It’s the penultimate day of the Edinburgh Book Festival. It’s all beginning to get reflective and a touch sad to realise that after today it will all be over for another year. That doesn’t mean for a moment, though, that things are starting to wind down; there is no wind-down period. Not until the doors (gate) finally slams shut, the tents are removed and the grass replaced.
My first event yesterday was an early one. Well, early for me as much as a 10am start is beginning to resemble a struggle. It was the ‘Ten at Ten’ taster event in the Writers’ Retreat, and as always seems to be the case there was another surprise was in store.
Tracey S. Rosenberg
This morning’s free Ten at Ten was a remarkable vignette of historical fiction, that proved as inspiring to readers as much as it did for aspiring authors.
Tracey S. Rosenberg read an extract from her début novel, The Girl in the Bunker, with rays of confidence and talent, but her story is unique in that she is an ex-employee of the Edinburgh Book Festival.
“It’s great to be here as the local girl that did good,” she joked with her early Sunday morning audience, before launching into a ten minute long, polished performance.
Before heading off to fill the gap I had until the Liz Lochhead event at half past eleven, I began asking people for interviews. I’m writing an article with combined podcast to wrap up the festival (it’ll be published once the festival is over) and in order for part of it to work, I began the process of interviewing some of the festival staff. It’s working well and should be a cracking review of the last two weeks in Charlotte Square.
After a coffee and blueberry muffin in a local Costa, I headed back into the Square for a massive event with the new Scottish Makar, Liz Lochhead. Here’s the article:
Liz Lochhead’s appearance at the Edinburgh Book Festival had been eagerly anticipated since she was appointed Scottish Makar in January 2011, and she wasn’t about to disappoint.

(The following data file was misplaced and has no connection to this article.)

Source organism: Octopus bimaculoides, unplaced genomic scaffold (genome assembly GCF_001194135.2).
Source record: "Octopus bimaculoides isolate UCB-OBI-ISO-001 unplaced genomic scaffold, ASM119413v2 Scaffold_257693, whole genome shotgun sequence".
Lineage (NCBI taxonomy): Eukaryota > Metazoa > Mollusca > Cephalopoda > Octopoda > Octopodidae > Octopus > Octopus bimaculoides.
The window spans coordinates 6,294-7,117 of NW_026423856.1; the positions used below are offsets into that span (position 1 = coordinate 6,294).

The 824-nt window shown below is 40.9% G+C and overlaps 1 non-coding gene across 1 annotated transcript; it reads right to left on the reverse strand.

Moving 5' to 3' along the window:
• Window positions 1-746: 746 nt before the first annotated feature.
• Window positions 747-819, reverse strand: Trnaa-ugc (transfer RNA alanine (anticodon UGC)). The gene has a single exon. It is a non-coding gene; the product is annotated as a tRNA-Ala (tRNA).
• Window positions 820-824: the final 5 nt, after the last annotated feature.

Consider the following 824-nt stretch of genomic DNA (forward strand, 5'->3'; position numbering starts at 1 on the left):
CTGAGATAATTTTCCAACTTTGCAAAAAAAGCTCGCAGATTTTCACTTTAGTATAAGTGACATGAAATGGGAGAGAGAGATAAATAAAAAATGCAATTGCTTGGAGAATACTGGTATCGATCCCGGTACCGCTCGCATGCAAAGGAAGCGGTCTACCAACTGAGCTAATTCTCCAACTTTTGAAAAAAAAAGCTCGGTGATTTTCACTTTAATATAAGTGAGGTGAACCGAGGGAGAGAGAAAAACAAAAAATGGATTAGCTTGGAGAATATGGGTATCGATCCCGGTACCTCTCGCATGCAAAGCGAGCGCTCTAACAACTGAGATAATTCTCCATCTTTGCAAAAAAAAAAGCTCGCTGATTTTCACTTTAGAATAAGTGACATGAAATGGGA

Promoting her latest collection, A Choosing, but reading from a selection of other books she brought along, Lochhead showed just why the nation holds her so high in it’s heart.
Modest and unassuming, she is a woman with a huge heart and a massive amount of talent, and she thrilled the full house by revealing that although her new collection wasn’t published until next month, it was being made exclusively available to this book festival audience as a one-off from publisher Polygon.
A Choosing is largely a biographical collection, “that if it had been written on another day in another time would be entirely different,” she said. “Poets have a bad habit of singing the songs of themselves and I wanted to avoid that.”
Lochhead read some poems about the first things she ever wrote, which reminded her of her earliest memory when she was four years old. She had got her head trapped in her Gran’s railings and had to listen terribly gloomy music being played on the radio while the adults tried to figure out how to free her. The music was only broken by the announcement: “The King is dead; Long live the Queen.”
Lochhead seemed unsure at times of her position in Scottish literature despite her accolades. “I’m more active since I became Makar,” she said. “But I don’t deserve the job. There are far better poets out there than me. The job is only for five years so at least the younger ones will get a chance to do this later.”
Her new set of commitments will see her travelling more and she indicated she wants to get a lot more involved in schools, but the only impact seems to be on her actual collection publication. “It’ll be the end of my Makarship before my next collection comes out.” And her playwriting? “Oh, that’s not affected in any way,” she assured us.